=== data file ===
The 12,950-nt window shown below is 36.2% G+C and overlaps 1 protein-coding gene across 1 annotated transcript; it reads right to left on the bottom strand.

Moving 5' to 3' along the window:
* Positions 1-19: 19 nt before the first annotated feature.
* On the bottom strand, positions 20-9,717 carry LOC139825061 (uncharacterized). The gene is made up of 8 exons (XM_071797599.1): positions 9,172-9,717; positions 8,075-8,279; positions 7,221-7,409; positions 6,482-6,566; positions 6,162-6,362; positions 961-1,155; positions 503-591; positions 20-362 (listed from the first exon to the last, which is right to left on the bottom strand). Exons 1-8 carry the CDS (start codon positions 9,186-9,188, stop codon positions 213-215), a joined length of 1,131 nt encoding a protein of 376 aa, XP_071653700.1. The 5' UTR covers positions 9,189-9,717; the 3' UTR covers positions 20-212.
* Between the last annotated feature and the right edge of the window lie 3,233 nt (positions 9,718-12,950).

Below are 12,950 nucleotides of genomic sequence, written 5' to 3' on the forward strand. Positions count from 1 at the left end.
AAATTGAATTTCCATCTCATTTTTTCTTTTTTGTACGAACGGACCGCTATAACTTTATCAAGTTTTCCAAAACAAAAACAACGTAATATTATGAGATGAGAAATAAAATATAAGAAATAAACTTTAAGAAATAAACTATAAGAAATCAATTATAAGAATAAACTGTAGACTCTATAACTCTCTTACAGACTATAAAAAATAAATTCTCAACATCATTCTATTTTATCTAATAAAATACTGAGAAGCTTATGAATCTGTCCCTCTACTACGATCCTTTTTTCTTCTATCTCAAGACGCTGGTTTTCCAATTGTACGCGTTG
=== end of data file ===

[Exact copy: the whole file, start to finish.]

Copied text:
The 12,950-nt window shown below is 36.2% G+C and overlaps 1 protein-coding gene across 1 annotated transcript; it reads right to left on the bottom strand.

Moving 5' to 3' along the window:
* Positions 1-19: 19 nt before the first annotated feature.
* On the bottom strand, positions 20-9,717 carry LOC139825061 (uncharacterized). The gene is made up of 8 exons (XM_071797599.1): positions 9,172-9,717; positions 8,075-8,279; positions 7,221-7,409; positions 6,482-6,566; positions 6,162-6,362; positions 961-1,155; positions 503-591; positions 20-362 (listed from the first exon to the last, which is right to left on the bottom strand). Exons 1-8 carry the CDS (start codon positions 9,186-9,188, stop codon positions 213-215), a joined length of 1,131 nt encoding a protein of 376 aa, XP_071653700.1. The 5' UTR covers positions 9,189-9,717; the 3' UTR covers positions 20-212.
* Between the last annotated feature and the right edge of the window lie 3,233 nt (positions 9,718-12,950).

Below are 12,950 nucleotides of genomic sequence, written 5' to 3' on the forward strand. Positions count from 1 at the left end.
AAATTGAATTTCCATCTCATTTTTTCTTTTTTGTACGAACGGACCGCTATAACTTTATCAAGTTTTCCAAAACAAAAACAACGTAATATTATGAGATGAGAAATAAAATATAAGAAATAAACTTTAAGAAATAAACTATAAGAAATCAATTATAAGAATAAACTGTAGACTCTATAACTCTCTTACAGACTATAAAAAATAAATTCTCAACATCATTCTATTTTATCTAATAAAATACTGAGAAGCTTATGAATCTGTCCCTCTACTACGATCCTTTTTTCTTCTATCTCAAGACGCTGGTTTTCCAATTGTACGCGTTG